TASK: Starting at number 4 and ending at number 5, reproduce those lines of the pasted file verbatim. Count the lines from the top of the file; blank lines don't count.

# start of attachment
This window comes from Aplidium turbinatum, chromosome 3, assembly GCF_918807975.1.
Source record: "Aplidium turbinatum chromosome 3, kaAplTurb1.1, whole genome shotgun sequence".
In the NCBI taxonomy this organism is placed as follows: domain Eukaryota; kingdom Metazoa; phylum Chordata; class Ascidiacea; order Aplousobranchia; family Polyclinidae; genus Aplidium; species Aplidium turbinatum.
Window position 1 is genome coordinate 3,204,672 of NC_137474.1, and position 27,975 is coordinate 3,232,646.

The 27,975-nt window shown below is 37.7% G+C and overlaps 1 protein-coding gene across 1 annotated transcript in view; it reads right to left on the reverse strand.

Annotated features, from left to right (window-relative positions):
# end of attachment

Window position 1 is genome coordinate 3,204,672 of NC_137474.1, and position 27,975 is coordinate 3,232,646.

The 27,975-nt window shown below is 37.7% G+C and overlaps 1 protein-coding gene across 1 annotated transcript in view; it reads right to left on the reverse strand.